For the best part of a century, ever since the Jews expressed a desire for a state and declared one, it was taken as a given that an Arab or Muslim, be it a state or an individual, had hostile views and feelings towards the Jewish State and Jews in general.
Although this trend is unfortunately still generally true, there does appear to be a few cracks and changes of attitude.
This article seeks to look at a few of the reasons for this change in attitude and will give an understanding of them.
A few months ago, a Saudi delegation led by Maj.Gen. (ret.) Anwar Eshki, chairman of Middle East Center for Strategic and Legal Studies in Jeddah, visited Israel. He was photographed with Israeli politicians. These pictures sparked a debate within the Saudi kingdom and Eshki was harshly criticised for his visit by the Saudi Foreign Ministry who declared, “people like Anwar Eshki do not represent us, have no ties to any governmental elements, and do not reflect the positions of the Saudi government.” (Al-Hayat (London), July 27, 2016.)
Despite the harsh public backlash at such an attempt to normalise relations with Israel, many Saudi newspapers ran articles criticising the anti-Semitic views held by many in the Muslim world. Saudi columnist Siham Al-Qahtani wrote that the Koranic depiction of the Jews applied only to certain Jews at certain times and cannot be applied to all Jews; “The [collective] memory of Arab culture continues to preserve the stereotypical image of Jews to this day. Some see this stereotype as the product of Koranic texts, [which depict the Jews] as killers of prophets, infidels, warmongers, and usurers. [However,] it is improper to blame the Koran for the creation of Jewish stereotypes. When the Koran depicts a certain people, it does so in accordance with [this people’s] behavior and thought during a specific time period. This description is valid in the context of [those particular] circumstances and [that particular] behavior, and does not refer to a unique and permanent trait.” (Al-Jazirah (Saudi Arabia), July 23, 2016.)
Yasser Hijazi wrote in Al-Jazirah (Saudi Arabia), July 30, 2016, that hatred of the Jews must be abandoned; “We must eradicate the remnants of racism and religious ethnic struggles embedded in our cultural, religious, and institutional discourse. This will be a step on the path towards coexistence with the world, and will close a massive loophole that is exploited by Western extremism [against us]. Our only response to this [extremism] should be to distance ourselves from [this discourse] and instead export an official pluralistic civilized discourse; one that accepts the world, both in its interpretation of texts and its actions on the ground.” Hijazi wrote in a different article “…in order to eventually create a different discourse based on the principles of international relations and human rights… which will lead to a creative and professional discourse that speaks of the other/the Jew in a way that is devoid of racism; a way that respects his humanity and right to live without becoming a symbol of betrayal, evil, and deception. This is a step on the way to the coexistence we desire; a step [on the way] to drying out the sources of terrorism, if we so desire…” (Al-Jazirah (Saudi Arabia), August 6, 2016)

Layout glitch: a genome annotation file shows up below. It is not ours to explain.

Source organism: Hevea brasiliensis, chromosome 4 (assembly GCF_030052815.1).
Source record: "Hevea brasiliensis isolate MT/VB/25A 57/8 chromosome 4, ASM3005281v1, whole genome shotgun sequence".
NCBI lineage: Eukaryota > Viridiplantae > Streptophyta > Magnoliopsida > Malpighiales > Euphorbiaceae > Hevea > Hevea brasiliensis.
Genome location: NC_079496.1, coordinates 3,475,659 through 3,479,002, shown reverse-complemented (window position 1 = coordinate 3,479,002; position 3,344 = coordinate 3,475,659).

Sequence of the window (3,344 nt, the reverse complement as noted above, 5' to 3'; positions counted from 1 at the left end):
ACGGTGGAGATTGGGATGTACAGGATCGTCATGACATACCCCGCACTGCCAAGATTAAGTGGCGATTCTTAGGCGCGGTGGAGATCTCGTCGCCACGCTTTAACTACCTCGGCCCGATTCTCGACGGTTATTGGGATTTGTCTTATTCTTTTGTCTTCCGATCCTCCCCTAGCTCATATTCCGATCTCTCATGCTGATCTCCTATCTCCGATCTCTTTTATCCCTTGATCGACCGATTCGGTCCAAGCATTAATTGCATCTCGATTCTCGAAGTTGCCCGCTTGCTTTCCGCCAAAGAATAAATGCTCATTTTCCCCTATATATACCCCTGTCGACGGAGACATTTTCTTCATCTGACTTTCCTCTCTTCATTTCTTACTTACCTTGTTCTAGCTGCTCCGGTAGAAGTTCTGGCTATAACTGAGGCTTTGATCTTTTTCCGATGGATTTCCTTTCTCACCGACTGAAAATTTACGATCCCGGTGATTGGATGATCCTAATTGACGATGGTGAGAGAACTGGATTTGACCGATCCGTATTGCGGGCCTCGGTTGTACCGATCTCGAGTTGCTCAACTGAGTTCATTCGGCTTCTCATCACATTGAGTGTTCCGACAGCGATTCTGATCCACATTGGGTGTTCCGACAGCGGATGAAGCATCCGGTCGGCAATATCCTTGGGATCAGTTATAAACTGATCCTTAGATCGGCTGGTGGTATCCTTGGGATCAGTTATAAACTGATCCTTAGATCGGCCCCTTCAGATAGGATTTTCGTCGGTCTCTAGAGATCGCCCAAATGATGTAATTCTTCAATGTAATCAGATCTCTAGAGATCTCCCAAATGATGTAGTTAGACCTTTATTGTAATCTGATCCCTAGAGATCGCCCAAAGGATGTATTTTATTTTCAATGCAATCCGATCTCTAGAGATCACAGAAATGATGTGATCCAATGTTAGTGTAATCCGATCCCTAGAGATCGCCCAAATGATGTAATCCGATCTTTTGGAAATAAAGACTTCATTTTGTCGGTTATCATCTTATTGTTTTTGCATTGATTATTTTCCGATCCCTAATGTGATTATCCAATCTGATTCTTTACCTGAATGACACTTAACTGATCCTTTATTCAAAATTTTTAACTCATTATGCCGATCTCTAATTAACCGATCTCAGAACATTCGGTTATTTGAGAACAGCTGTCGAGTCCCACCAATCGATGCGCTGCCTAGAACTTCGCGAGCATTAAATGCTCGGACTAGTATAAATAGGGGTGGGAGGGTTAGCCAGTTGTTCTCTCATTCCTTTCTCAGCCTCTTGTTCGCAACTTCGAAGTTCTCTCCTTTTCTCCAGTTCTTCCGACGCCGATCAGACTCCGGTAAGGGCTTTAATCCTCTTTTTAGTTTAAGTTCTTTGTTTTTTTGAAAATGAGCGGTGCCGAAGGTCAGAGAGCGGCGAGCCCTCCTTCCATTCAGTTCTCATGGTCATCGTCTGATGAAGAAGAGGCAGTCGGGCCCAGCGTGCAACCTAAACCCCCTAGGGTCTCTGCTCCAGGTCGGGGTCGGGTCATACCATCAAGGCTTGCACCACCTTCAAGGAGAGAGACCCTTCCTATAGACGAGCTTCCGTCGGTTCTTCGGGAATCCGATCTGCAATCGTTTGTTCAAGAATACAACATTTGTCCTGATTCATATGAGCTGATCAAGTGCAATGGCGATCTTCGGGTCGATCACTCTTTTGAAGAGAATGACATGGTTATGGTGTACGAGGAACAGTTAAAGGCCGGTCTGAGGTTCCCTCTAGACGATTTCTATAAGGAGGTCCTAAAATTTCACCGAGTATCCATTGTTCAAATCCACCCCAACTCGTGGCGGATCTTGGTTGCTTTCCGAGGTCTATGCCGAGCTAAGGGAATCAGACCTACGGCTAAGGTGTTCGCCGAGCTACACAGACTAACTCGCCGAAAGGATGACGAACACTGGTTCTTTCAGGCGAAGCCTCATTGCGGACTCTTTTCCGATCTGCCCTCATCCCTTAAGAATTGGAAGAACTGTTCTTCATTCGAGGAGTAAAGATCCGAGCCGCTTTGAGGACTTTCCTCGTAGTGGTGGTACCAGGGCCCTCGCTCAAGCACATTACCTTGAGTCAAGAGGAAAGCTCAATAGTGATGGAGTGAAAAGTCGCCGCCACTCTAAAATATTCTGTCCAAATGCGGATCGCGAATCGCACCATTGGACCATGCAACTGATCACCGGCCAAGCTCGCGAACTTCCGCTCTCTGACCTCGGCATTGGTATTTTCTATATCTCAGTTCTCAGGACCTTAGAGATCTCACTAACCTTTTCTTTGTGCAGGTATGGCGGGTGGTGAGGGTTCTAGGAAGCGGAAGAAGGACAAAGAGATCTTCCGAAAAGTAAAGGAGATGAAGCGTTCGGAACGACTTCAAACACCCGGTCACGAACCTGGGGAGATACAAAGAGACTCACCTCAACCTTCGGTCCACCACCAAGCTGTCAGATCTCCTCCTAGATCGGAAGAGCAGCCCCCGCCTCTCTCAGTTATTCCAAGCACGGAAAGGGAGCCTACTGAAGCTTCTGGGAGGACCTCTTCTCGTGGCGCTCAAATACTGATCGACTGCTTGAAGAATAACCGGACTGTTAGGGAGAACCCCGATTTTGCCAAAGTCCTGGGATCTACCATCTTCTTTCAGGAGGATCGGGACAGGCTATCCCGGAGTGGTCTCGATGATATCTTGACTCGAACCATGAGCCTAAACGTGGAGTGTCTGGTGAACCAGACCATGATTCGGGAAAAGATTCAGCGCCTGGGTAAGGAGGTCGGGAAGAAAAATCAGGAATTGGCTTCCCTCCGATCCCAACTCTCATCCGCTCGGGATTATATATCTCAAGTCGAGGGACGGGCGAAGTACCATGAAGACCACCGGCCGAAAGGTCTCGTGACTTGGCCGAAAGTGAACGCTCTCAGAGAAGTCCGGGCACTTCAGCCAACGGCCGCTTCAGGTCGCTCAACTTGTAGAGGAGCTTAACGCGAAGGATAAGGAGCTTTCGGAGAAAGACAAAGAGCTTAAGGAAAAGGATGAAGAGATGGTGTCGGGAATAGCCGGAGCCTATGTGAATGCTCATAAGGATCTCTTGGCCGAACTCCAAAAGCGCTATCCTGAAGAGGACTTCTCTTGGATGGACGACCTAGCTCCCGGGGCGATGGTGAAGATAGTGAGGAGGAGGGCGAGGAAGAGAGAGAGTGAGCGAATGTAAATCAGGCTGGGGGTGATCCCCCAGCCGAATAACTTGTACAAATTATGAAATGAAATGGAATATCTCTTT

In a similar vein, in an April 9, 2016 article in the Kuwaiti daily Al-Siyassa, Kuwaiti media personality Yousuf ‘Abd Al-Karim Al-Zinkawi called on all Arab and Muslim states to recognize Israel, openly and without delay, and to stop calling it “the Zionist Entity” or “the Israeli occupation.” He argued that by sitting alongside Israel in UN institutions these states already effectively recognize it, and they should take a lesson from countries like Qatar and Oman that take a pragmatic approach to Israel and maintain ties with it openly. He wondered why certain Arab and Muslim countries take a more hardline approach to Israel than the Palestinian Authority itself, which does maintain ties with it.
Particularly in Kuwait there are calls for normalisation of relations with Israel. Saleh Al-Shayeji, journalist for Al-Anba, The Kuwaiti Government Daily, writes; “Whose enemy is Israel? Is it the enemy of all Arab countries? The Palestinians have a right to be hostile to Israel, for they believe it has occupied some of their lands. By their lights, they are justified in their hostility, and we support, help and assist them as much as we can, [but] that is all the Arab countries are required to do – nothing more…
“Who is our real enemy? Do all the Arab states have the same enemy? Or does each country or group of countries have a [different] enemy, who is actually an ally or even a close friend of some other [Arab] country?